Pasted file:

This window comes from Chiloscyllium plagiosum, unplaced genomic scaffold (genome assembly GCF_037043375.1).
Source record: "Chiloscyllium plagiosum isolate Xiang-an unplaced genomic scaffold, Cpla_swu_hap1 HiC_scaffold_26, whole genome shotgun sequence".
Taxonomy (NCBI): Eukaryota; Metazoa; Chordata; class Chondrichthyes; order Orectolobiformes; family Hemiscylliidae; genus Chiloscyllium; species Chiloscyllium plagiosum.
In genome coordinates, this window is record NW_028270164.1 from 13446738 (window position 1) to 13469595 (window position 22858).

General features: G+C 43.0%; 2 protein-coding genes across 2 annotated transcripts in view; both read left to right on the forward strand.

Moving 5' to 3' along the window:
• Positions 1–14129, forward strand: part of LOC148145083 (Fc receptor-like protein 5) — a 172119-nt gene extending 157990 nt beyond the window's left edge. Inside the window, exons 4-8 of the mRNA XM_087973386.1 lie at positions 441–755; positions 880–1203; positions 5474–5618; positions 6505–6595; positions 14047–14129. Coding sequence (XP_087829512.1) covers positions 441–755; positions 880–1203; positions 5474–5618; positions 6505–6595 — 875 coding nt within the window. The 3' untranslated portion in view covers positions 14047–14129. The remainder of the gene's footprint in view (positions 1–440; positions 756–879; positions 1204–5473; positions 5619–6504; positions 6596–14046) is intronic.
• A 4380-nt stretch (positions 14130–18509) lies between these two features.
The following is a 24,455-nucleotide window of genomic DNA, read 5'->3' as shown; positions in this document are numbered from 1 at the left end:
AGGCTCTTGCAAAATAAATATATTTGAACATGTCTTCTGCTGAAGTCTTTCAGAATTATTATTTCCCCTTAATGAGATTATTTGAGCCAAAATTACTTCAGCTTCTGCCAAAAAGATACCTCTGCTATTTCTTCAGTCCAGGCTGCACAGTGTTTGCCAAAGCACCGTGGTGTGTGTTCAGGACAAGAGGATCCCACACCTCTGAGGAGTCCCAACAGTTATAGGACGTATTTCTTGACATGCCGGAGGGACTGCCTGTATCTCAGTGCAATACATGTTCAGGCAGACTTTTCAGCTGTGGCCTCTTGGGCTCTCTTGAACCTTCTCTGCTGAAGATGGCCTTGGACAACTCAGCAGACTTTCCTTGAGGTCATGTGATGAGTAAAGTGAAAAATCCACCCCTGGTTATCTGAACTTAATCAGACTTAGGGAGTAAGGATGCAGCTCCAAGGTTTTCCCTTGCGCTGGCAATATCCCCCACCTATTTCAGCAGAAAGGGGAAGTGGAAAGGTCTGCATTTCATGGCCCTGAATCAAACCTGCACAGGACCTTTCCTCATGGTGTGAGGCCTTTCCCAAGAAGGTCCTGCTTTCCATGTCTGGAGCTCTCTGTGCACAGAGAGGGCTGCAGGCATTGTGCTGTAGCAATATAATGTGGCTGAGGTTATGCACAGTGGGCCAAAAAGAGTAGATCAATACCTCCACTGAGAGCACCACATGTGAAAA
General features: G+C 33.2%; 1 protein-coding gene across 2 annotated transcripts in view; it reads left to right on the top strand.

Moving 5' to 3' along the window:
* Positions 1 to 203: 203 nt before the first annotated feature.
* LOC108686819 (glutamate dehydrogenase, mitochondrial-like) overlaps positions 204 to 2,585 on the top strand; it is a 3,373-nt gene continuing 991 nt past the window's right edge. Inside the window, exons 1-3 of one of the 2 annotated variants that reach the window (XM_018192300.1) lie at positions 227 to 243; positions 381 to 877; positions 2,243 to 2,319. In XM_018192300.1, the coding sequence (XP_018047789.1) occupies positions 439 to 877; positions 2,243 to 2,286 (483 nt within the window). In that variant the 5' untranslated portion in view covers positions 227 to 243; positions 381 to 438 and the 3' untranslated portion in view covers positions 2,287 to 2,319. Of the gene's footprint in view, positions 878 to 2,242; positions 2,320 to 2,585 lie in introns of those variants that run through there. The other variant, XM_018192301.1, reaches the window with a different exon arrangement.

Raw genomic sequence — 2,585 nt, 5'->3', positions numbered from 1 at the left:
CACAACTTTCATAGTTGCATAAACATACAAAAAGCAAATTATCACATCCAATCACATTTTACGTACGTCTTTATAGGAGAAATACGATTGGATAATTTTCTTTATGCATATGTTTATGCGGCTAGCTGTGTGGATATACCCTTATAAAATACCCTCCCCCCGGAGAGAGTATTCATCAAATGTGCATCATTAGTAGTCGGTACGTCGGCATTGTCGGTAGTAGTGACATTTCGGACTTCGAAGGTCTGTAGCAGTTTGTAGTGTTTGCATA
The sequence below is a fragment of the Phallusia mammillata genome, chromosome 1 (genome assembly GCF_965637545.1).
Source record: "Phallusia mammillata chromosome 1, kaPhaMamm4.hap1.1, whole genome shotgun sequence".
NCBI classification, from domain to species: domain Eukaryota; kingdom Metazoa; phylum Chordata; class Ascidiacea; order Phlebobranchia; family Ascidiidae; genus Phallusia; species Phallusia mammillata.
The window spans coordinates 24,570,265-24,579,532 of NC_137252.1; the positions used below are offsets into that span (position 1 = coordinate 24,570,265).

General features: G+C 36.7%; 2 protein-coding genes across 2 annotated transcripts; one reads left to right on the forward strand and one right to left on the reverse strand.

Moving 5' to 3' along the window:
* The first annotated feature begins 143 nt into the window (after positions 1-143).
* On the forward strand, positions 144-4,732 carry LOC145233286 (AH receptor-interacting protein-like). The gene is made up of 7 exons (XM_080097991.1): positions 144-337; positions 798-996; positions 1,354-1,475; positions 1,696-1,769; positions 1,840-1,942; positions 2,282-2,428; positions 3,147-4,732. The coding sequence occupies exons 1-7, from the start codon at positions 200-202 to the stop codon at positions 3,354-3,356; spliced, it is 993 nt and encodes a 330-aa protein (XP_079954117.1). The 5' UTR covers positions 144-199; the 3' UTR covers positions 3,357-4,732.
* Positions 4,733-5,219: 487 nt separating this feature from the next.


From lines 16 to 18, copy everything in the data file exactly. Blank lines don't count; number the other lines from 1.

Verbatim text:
CACAACTTTCATAGTTGCATAAACATACAAAAAGCAAATTATCACATCCAATCACATTTTACGTACGTCTTTATAGGAGAAATACGATTGGATAATTTTCTTTATGCATATGTTTATGCGGCTAGCTGTGTGGATATACCCTTATAAAATACCCTCCCCCCGGAGAGAGTATTCATCAAATGTGCATCATTAGTAGTCGGTACGTCGGCATTGTCGGTAGTAGTGACATTTCGGACTTCGAAGGTCTGTAGCAGTTTGTAGTGTTTGCATA
The sequence below is a fragment of the Phallusia mammillata genome, chromosome 1 (genome assembly GCF_965637545.1).
Source record: "Phallusia mammillata chromosome 1, kaPhaMamm4.hap1.1, whole genome shotgun sequence".